So, when I was three months pregnant, and immigration notified my boyfriend that his temporary legal status in this country was denied, we decided to get married, hoping he would be able to remain in this country until our son was born.

~

When I was three months pregnant, immigration notified my boyfriend that his temporary legal status in this country was denied.

As we sat in front of his attorney, I blurted, “What if we get married?”

“It’s your only chance,” said the lawyer.

~

Notice how the dialogue makes the scene come alive, as the narrative becomes a flesh and blood conversation between people.

Dialogue can also allow us insight into the emotional specificity of an event, such as in the difference between these passages:

As my marriage progressed, my daughter began to have problems. Once an outstanding student, she began to fall behind. She developed an aversion to school. Eventually she began experimenting with drugs and alcohol.

~

As my marriage progressed, my daughter began to have problems. Once an outstanding student, she began to fall behind. She developed an aversion to school. Eventually she began experimenting with drugs and alcohol. One day I came home from a Sunday morning excursion to the park with my boys to be confronted with the scent of weed inside my house. “What in the hell are you doing?” I shouted before I called the cops.

~

In the first version of the essay, the final scene where the stepfather and daughter discuss the cats does not appear. And yet it is in this scene that the heartbreaking impasse is revealed.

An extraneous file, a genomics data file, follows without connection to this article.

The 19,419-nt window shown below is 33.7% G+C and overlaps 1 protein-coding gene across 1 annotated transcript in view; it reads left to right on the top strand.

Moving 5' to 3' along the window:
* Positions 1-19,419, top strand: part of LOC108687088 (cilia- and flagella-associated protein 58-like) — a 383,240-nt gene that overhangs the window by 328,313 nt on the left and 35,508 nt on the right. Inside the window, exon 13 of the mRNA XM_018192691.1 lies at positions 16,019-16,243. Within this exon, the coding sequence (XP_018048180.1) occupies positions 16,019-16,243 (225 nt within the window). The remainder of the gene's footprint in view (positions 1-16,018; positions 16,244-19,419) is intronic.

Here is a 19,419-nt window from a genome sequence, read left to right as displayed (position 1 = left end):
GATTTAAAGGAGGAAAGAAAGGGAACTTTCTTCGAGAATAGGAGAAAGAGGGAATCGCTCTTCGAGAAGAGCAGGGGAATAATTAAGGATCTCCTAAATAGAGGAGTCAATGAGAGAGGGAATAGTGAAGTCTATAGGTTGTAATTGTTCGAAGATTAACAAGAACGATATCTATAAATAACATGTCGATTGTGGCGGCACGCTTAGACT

Perhaps there is such a scene that is missing from your writing. I encourage you to go back and look for the places where you have glossed over and summarized what could be the very exchange that makes your essay come alive for the reader.

Why does dialogue help so much in our writing? Because writing shows changes in the characters, and dialogue allows us to witness quick changes—in mood, attitude, and choice. In the end, we change through our relationships with others, and nothing shows this better than dialogue.


Cassie Premo Steele, Ph.D. is the author of 13 books, most recently Earth Joy Writing. The book includes writing prompts for every month of the year, plus audio meditations and video workshops. She teaches an innovative online course combining mindfulness and feminist theory for women academics called The Feminar. Cassie is currently working on a memoir about how coming out returned her to her mother and her faith.


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Beautiful. Kezia, I love how you stay true to yourself. What valuable wisdom here: "I made a commitment not to do things because I feared the outcome. Instead, I wanted to make choices based more on faith than fear." Cassie, thanks for the dialogue tip!